The organization also provides a lifeline of support for the area's homebound seniors.
Steve Carroll does not want publicity, but Hannibal Nutrition Center Executive Director Debbie Catlett wants the public to know how much he does for some of the homebound people receiving delivered meals.
For about 15 years, Carroll has anonymously donated Christmas presents for people on the meal delivery routes who have no local relatives, Catlett said. She calls this the “Santa’s angels” program.
Carroll has agreed to have his name used, in hopes that others will do something similar for people in their cities.
“I was really excited about our drivers who identify seniors who don’t have anybody coming home for Christmas,” Catlett said. “Steve Carroll, a former state representative, does not ask for any recognition. He does it all on his own, after our drivers identify people who could use a gift. His wife, Beth, and daughter, Victoria, helped this year.”
The Christmas gifts are “whatever we write down that person needs to help them have a better life,” Catlett continued. “Steve buys gifts and wraps them. And most get a fresh food basket. Our drivers get to deliver those gifts.”
Catlett added that nutrition center drivers do not just deliver meals but provide a vital service by making sure each recipient is OK.
“They live alone, and there is not someone to check on them on a daily basis. It’s a blessing we get to do what we do,” Catlett added. “These meals are more than just a meal. We serve them hot meals and companionship Monday through Friday, and we have frozen meals for the weekend, if they can’t cook for themselves. … The frozen meals are made here, and we have a heat sealing machine, so they can stay frozen for six months.”
The frozen meals go to about 150 of the 350 people receiving home-delivered meals.
The importance of the drivers checking on people before leaving was illustrated the week of Dec. 19, Catlett said.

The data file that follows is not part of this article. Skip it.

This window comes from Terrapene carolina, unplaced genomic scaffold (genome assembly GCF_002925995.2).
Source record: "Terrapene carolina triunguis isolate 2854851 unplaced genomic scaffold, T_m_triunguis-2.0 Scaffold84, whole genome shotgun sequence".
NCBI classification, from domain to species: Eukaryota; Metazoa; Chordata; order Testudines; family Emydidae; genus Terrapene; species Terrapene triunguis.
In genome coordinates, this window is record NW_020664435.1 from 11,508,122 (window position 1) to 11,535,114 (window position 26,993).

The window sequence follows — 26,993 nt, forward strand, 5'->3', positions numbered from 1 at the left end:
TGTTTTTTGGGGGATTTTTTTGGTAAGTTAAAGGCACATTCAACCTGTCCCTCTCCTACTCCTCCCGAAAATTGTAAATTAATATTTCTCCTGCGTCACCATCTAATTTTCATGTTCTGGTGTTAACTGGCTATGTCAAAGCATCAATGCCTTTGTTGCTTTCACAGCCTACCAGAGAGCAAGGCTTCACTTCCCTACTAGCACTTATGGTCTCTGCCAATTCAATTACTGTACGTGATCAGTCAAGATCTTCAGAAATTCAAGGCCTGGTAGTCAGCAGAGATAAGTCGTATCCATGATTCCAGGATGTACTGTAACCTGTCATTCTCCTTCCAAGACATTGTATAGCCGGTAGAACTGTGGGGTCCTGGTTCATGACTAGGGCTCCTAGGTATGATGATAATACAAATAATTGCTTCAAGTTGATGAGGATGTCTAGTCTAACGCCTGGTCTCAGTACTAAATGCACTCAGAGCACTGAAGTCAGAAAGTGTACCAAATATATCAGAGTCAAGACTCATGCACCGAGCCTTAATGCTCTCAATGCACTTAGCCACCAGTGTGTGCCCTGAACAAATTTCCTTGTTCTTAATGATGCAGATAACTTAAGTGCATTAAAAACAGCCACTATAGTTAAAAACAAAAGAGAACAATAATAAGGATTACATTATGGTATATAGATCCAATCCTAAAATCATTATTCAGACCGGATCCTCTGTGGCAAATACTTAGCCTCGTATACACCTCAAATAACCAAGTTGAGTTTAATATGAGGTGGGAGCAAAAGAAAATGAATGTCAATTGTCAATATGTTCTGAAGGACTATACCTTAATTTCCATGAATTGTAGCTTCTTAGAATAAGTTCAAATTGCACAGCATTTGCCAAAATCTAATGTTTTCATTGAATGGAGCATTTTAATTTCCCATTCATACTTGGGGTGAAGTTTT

“We had two people who had fallen and couldn’t get up. One had fallen at 2 a.m., and we got to her at 10:30 a.m. I don’t know how long she would have lain there if we had not come with a meal. She had just lost her balance. She is doing good,” she said. “We always notify the next of kin or a friend and say, ‘You need to come check on her.’”
A man fell last week, and the Nutrition Center called 911 for him.
“He was admitted to the hospital and is still in the hospital. He had just received a fried chicken dinner, and he insisted on taking it in the ambulance and eating it in the emergency room before being admitted to his hospital room,” Catlett continued.
Anyone interested in ordering the delivered meals may contact the nutrition center. Some people are hesitant at first, Catlett said, but “the family can give it to them at first, and almost always once they start the meals, they look forward to them.”
When meals are started, the recipient provides a contact sheet with details about contacting a relative or friend if need be. “We ask for three or four contacts,” Catlett said, “and we say, ‘give us a friend in town as well.’”
The drivers do not ever leave before seeing the person and verifying he or she is OK, she said. “If the driver can’t see them, we immediately start calling their contacts.”
People over age 60 may donate $4 for each meal, but “no one is denied a meal because they can’t pay,” Catlett said. Anyone over age 64, homebound and on Medicaid receives meals paid by Medicaid.
Meals also are served on weekdays at the nutrition center, where people under age 60 pay $6 and age 60 or over pay $4.
The nutrition center has begun accepting donations for its annual auction, which will be on Saturday, Feb. l1, at the Quality Inn and Suites. Anyone with new items, collector’s items or antiques to be auctioned may drop them off at the nutrition center at 219 S. 10th St. in Hannibal.
Reach reporter Bev Darr at firstname.lastname@example.org.